All going well, Mozilla Firefox 116 will include hardware accelerated video decoding on the Raspberry Pi 4.

Current stable builds of the famed FOSS browser use software decoding for video playback on the Raspberry Pi 4. While this works it does result in high CPU usage which, if viewing HD and/or high-frame rate content, can result in lag, stuttering, and dropped frames.

Not ideal.

Hardware-accelerated video decoding in Firefox uses VA-API (via FFmpeg) on Linux. This works for traditional computing platforms with traditional graphics cards (Intel, etc) but not the Raspberry Pi.

Thing is, the Raspberry Pi 4 supports hardware accelerated video decoding and encoding, using a Linux kernel API called Video4Linux Memory-to-Memory (V4L2-M2M). Thus, Firefox developers have been working hard to add support for V4L2-M2M to Firefox’s ARM builds.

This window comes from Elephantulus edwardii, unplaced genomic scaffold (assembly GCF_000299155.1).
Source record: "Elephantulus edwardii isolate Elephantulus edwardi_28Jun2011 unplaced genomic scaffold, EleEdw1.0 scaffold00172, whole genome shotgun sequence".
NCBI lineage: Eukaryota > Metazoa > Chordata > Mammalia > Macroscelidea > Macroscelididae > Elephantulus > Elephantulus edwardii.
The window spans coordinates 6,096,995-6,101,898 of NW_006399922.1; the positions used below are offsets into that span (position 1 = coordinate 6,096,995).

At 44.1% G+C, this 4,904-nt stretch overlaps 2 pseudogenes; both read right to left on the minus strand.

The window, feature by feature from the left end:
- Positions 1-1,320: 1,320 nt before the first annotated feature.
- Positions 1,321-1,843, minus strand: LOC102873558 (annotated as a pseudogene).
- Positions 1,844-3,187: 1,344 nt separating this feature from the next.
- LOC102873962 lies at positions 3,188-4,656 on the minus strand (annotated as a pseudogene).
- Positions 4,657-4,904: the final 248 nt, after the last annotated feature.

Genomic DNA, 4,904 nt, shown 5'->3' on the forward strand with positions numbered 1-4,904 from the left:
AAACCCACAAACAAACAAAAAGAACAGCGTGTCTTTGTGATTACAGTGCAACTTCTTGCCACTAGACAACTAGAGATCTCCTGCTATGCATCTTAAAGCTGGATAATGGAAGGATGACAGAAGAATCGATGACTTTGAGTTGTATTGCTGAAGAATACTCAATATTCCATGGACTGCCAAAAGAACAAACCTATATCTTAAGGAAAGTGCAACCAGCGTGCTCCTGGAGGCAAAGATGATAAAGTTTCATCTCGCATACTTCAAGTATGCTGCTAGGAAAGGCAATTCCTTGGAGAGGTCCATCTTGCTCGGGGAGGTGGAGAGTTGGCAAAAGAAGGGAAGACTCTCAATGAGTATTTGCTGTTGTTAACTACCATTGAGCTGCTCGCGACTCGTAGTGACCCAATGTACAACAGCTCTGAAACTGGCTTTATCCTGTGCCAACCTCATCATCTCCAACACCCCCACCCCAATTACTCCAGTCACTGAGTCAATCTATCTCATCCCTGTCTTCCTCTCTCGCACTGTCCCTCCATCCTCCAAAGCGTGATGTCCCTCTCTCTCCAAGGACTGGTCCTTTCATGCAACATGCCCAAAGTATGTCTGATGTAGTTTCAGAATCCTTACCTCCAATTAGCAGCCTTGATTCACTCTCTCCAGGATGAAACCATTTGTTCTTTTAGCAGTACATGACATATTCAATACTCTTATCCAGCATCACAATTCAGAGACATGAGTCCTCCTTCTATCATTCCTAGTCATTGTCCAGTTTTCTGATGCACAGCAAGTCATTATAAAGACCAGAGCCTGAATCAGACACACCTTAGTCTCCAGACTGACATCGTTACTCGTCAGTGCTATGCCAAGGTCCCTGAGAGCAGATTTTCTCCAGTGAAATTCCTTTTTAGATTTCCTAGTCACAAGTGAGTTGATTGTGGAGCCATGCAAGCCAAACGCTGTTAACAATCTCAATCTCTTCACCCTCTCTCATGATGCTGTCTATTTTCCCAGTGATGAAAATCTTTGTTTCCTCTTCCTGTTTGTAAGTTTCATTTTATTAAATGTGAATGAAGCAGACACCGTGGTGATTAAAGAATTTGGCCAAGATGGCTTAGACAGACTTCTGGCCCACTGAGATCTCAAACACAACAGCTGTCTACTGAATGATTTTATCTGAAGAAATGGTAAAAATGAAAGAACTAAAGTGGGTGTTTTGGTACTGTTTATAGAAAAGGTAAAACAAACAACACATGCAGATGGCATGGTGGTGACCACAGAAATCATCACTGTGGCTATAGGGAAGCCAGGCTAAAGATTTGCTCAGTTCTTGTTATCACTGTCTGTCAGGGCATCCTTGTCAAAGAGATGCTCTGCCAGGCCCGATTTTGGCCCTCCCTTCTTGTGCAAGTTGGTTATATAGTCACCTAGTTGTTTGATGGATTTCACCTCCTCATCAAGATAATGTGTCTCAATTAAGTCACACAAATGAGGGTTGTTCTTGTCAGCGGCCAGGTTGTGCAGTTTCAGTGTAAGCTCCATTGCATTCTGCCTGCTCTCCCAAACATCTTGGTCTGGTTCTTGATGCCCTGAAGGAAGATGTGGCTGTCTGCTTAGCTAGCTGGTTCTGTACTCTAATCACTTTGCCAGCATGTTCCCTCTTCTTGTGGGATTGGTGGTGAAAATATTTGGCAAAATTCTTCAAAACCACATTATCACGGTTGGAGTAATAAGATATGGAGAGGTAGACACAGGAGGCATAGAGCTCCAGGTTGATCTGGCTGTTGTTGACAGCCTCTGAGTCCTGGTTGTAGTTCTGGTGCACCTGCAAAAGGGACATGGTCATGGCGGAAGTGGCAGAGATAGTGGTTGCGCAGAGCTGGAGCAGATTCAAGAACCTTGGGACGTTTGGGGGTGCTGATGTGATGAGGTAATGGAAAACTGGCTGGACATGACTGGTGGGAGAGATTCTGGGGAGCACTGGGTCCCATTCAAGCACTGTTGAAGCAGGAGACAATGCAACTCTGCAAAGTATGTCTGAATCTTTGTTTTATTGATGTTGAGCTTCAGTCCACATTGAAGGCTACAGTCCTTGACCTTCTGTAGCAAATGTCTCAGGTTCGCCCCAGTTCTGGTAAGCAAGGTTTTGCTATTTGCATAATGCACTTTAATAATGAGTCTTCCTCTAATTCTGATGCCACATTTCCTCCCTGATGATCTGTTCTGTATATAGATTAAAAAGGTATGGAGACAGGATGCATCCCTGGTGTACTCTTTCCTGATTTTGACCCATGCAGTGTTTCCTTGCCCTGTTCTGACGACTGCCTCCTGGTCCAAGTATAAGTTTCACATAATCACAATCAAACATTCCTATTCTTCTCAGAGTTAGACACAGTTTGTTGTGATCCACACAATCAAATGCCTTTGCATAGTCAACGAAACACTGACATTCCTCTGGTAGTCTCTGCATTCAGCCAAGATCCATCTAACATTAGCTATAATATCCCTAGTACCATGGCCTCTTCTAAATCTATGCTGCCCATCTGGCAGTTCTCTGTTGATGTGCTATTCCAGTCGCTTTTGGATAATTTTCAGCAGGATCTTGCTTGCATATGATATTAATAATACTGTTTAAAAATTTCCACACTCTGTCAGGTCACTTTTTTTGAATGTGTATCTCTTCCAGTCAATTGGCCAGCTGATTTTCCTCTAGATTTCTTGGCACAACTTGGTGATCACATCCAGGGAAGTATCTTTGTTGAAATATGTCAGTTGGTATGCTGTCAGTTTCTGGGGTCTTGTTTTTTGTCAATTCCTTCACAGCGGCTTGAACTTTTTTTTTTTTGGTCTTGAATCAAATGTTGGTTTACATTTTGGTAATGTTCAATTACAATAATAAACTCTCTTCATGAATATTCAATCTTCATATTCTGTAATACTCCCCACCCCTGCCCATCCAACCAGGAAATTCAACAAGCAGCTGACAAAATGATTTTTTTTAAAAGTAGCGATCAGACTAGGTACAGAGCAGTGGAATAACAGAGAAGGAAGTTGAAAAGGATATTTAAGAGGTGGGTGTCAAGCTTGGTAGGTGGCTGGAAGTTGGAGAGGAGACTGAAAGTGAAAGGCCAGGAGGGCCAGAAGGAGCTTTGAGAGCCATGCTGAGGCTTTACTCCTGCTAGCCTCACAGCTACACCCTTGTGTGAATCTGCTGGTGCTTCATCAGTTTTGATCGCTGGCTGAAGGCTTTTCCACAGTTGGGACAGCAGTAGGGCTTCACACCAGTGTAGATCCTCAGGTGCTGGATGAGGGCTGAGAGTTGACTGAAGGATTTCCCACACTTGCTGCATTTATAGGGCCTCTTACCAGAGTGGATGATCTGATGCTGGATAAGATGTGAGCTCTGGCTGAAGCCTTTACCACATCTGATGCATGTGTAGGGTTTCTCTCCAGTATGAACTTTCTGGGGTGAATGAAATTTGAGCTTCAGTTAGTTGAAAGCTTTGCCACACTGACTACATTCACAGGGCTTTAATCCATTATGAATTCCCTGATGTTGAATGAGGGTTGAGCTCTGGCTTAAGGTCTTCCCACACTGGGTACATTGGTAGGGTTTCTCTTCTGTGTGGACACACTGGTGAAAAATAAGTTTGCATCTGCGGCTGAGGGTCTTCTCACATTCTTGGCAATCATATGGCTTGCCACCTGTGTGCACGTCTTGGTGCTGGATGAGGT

And now, according to the bug report tracking their effort, it’s ready for roll-out.

Nightly builds of Firefox have had hardware accelerated playback working for h.264 video on the Raspberry Pi 4 for a while. The testing has (presumably) gone well so the feature is being readied for release in Firefox 116, due for release in early August.

It’ll be a while before this feature filters down to Firefox ESR (the version used by the Debian 11-based Raspberry Pi OS). And since there are no pre-compiled nightly builds of Firefox available for ARM, neither I nor you can get an early hands-on to see how well it works.

But I’m super excited this is coming.

I must point out that, for now, this only covers video decode (i.e. playback) but work to extend it to support video encoding is underway.

Also, this is h2.64 only for the moment. Hardware accelerated VP8/VP9 decoding is the next goal and will help bring Firefox’s media capabilities on the Raspberry Pi 4 in-line with other platforms.